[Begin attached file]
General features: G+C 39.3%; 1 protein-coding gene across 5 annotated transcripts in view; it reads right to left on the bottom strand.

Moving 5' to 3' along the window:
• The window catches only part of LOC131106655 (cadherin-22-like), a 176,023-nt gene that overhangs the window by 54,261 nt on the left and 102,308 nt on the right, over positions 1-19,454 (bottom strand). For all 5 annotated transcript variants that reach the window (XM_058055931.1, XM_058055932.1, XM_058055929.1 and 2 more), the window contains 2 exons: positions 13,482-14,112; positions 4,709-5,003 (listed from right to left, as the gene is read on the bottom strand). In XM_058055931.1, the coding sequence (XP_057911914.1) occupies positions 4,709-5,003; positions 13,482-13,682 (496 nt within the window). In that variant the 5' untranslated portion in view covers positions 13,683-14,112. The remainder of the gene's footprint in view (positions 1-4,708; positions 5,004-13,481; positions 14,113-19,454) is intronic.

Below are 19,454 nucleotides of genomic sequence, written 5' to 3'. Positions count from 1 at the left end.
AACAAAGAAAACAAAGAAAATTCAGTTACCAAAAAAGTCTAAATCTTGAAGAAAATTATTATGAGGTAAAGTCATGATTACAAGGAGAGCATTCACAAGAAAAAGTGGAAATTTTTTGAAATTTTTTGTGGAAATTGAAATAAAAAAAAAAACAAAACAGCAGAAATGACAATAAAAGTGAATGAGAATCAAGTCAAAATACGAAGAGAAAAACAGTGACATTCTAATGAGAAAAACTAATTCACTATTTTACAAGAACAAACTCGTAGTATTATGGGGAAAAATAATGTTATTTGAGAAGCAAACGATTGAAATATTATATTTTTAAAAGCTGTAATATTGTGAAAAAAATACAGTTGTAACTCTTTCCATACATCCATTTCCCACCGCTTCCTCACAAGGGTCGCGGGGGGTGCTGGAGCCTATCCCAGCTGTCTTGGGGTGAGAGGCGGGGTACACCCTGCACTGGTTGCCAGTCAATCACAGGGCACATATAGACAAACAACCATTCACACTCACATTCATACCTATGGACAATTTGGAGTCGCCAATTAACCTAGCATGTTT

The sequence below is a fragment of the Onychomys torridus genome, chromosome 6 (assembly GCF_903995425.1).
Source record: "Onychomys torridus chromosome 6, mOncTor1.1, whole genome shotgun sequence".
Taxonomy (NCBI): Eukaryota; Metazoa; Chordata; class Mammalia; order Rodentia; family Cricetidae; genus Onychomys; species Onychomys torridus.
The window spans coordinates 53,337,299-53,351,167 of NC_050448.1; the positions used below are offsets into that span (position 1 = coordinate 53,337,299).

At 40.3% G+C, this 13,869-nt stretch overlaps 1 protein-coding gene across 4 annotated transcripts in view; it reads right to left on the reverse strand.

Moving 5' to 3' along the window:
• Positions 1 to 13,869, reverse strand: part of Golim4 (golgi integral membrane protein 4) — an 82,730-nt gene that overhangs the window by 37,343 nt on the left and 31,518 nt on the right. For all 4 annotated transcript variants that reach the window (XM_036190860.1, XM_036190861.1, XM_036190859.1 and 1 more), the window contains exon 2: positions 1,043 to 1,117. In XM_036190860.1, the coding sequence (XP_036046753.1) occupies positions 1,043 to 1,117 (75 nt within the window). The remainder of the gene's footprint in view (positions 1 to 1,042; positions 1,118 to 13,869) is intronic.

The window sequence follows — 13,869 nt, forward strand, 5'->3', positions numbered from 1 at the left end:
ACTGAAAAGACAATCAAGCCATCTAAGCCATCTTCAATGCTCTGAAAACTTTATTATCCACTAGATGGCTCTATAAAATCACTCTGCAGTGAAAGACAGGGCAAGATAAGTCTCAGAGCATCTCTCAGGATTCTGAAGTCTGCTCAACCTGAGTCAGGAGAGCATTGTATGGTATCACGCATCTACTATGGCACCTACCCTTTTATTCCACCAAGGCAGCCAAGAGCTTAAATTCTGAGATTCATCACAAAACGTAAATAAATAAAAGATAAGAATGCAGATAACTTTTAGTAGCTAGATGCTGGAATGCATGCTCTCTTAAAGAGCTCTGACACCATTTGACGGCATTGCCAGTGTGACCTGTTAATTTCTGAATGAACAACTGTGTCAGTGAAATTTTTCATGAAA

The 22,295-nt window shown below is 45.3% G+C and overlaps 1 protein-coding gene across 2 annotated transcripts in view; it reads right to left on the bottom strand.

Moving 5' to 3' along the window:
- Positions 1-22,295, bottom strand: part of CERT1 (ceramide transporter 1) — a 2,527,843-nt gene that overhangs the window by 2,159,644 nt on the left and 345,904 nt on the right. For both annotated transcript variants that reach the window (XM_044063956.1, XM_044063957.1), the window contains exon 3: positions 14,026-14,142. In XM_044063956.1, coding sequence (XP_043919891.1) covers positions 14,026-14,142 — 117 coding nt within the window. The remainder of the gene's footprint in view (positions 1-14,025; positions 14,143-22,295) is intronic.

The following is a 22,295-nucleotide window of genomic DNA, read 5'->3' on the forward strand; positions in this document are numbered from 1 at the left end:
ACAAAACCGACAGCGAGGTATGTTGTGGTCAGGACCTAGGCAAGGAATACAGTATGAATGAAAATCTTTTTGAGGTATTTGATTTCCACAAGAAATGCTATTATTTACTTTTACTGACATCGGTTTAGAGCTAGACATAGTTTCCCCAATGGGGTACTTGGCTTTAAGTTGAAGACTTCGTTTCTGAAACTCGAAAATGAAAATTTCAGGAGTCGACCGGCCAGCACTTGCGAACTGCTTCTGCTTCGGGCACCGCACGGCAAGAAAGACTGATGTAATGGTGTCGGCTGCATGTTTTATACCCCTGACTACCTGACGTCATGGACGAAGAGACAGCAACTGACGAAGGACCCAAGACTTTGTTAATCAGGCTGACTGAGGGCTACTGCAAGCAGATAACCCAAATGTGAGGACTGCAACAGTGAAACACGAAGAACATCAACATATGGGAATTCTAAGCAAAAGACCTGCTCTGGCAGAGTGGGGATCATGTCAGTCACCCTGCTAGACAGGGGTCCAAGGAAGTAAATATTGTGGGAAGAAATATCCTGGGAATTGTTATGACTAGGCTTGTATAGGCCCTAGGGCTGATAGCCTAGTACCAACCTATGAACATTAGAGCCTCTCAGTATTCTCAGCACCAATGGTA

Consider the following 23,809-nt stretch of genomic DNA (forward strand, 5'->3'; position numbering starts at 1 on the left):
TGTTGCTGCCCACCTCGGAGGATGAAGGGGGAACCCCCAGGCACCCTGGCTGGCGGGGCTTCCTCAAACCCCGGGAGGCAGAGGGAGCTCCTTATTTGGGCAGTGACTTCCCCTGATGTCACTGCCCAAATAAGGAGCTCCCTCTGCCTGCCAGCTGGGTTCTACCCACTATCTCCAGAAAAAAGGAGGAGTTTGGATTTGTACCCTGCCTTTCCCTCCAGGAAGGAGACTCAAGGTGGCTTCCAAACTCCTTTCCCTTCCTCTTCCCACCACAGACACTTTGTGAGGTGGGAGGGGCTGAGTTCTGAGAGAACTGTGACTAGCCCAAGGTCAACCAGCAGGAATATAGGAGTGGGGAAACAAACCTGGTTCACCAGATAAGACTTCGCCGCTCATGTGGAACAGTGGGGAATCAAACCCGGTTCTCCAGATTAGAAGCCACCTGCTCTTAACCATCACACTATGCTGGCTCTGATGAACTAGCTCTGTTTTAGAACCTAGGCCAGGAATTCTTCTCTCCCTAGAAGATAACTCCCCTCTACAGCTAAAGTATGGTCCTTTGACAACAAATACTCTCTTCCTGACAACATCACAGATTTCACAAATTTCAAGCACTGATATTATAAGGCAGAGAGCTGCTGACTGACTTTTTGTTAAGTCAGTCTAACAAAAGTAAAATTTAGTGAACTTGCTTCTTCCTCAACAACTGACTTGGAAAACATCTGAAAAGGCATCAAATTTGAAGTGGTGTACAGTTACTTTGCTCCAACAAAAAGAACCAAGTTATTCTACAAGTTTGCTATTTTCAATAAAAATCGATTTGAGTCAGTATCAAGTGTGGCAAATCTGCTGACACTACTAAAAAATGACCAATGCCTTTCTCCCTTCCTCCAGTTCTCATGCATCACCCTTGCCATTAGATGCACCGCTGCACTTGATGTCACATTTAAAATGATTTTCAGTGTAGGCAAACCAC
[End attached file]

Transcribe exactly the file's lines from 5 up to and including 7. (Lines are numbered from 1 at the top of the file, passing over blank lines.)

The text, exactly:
AACAAAGAAAACAAAGAAAATTCAGTTACCAAAAAAGTCTAAATCTTGAAGAAAATTATTATGAGGTAAAGTCATGATTACAAGGAGAGCATTCACAAGAAAAAGTGGAAATTTTTTGAAATTTTTTGTGGAAATTGAAATAAAAAAAAAAACAAAACAGCAGAAATGACAATAAAAGTGAATGAGAATCAAGTCAAAATACGAAGAGAAAAACAGTGACATTCTAATGAGAAAAACTAATTCACTATTTTACAAGAACAAACTCGTAGTATTATGGGGAAAAATAATGTTATTTGAGAAGCAAACGATTGAAATATTATATTTTTAAAAGCTGTAATATTGTGAAAAAAATACAGTTGTAACTCTTTCCATACATCCATTTCCCACCGCTTCCTCACAAGGGTCGCGGGGGGTGCTGGAGCCTATCCCAGCTGTCTTGGGGTGAGAGGCGGGGTACACCCTGCACTGGTTGCCAGTCAATCACAGGGCACATATAGACAAACAACCATTCACACTCACATTCATACCTATGGACAATTTGGAGTCGCCAATTAACCTAGCATGTTT

The sequence below is a fragment of the Onychomys torridus genome, chromosome 6 (assembly GCF_903995425.1).
Source record: "Onychomys torridus chromosome 6, mOncTor1.1, whole genome shotgun sequence".